8. Obtain Some Work Experience in Areas That Interest Your Target Employers – Internships, part-time and summer jobs can give you the experiences that will set you apart from other good candidates. Employers love to hear about your on the job experiences, accomplishments and contributions. Even if you do not work in your field of interest, you can demonstrate your leadership, creativity, problem-solving and communication skills. They are all important.
9. Participate In Activities That Enable You To Demonstrate You Capabilities – Whenever you participate in on-campus or off-campuus activities, you give yourself the opportunity to make a positive impression on employers. You can demonstrate your capabilities by taking on some responsibility, utilizing your knowledge and skills and accomplishing something positive. Students who do not get involved with the activities that are available will limit the number of places where they can impress employers.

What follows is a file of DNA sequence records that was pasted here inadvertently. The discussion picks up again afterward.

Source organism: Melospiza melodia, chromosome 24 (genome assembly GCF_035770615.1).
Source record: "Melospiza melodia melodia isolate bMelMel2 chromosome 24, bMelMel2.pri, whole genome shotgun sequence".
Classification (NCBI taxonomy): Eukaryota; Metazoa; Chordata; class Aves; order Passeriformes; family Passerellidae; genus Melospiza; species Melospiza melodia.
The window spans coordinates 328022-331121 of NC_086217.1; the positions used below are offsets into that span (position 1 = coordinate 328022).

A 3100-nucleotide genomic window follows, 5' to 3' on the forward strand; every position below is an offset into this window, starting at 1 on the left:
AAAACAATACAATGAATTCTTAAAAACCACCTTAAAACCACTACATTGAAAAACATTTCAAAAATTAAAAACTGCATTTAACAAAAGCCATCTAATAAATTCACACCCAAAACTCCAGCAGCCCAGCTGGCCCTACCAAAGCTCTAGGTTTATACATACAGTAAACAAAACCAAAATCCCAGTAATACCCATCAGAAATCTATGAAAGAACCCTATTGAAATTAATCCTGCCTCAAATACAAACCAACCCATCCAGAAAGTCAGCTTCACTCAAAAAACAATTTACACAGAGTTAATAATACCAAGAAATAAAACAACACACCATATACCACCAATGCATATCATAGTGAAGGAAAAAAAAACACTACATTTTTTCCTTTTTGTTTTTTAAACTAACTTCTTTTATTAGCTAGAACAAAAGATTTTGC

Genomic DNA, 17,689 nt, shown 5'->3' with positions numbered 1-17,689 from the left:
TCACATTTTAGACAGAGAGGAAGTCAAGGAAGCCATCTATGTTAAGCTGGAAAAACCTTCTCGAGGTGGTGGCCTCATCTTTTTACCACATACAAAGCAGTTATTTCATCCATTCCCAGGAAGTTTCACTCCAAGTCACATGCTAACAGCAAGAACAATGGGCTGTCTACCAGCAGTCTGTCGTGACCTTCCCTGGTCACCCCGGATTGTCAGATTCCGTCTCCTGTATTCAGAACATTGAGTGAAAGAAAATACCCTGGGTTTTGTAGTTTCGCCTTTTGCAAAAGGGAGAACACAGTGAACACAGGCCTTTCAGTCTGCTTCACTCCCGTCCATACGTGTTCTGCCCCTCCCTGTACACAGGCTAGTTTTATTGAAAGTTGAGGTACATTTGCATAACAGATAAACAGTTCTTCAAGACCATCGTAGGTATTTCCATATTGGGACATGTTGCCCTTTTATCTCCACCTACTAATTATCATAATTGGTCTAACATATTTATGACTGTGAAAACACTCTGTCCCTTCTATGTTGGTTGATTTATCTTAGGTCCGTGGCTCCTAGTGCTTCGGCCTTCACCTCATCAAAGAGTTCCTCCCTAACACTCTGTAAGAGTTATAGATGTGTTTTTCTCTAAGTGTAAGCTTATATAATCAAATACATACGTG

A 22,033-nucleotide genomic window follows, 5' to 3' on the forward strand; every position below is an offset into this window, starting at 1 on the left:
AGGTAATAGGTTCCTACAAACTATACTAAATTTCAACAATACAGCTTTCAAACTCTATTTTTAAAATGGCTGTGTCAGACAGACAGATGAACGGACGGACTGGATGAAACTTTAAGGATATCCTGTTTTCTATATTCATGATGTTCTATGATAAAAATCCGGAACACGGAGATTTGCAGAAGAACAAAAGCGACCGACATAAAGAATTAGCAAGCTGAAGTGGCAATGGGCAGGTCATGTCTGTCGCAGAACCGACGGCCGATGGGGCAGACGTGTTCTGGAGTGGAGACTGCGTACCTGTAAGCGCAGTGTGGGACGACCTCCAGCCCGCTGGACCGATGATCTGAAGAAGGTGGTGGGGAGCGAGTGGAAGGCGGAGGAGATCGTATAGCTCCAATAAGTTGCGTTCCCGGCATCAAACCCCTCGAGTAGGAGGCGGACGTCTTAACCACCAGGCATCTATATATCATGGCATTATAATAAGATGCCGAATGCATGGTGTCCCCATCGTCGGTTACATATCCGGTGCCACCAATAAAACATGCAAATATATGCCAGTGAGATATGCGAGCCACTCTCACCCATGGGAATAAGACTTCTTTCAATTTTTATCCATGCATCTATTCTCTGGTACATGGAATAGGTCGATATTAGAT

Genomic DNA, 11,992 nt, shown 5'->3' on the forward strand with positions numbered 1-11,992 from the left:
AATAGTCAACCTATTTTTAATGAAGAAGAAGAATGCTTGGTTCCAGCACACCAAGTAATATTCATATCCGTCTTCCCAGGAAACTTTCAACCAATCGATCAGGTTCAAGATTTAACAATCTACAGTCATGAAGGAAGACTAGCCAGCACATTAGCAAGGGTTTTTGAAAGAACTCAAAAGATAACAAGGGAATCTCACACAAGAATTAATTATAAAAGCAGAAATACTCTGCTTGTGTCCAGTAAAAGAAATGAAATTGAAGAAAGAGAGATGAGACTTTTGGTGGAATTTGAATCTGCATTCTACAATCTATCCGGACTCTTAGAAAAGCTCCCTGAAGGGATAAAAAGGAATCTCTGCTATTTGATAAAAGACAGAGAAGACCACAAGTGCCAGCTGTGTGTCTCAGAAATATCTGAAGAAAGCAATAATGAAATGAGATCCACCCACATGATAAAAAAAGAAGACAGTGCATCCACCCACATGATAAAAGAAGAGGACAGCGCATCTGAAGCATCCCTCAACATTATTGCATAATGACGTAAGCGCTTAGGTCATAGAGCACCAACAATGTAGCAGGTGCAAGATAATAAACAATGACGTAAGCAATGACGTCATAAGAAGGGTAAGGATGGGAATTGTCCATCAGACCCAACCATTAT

10. Create A Strong Employment Network – The more people who know you and think highly of you the more likely you will obtain the information you will need to identify potential employers, people who work for them and the jobs that may be available. Your job is to expand your network and regularly communicate with the people who can help you. Keep in mind that whenever you help a member of your network, you increase the chances that they will help you.
11. Build Relationships With People Who Will Serve As References – Enthusiastic, influential and impressive references will help to ensure that you receive more and better job offers. However, you should realize that it takes a long time to build a solid relationship with someone who must place their reputation on the line to support you and your employment goals. Building relationships should not be a last minute thought.
A resumé which does not describe a substantial number of accomplishments, successes, positive results and examples of impressive experiences, will be quickly eliminated from the competition. However, when you carefully follow these eleven steps, you will be thoroughly considered by many more employers and are likely to increase the number of job offers you receive.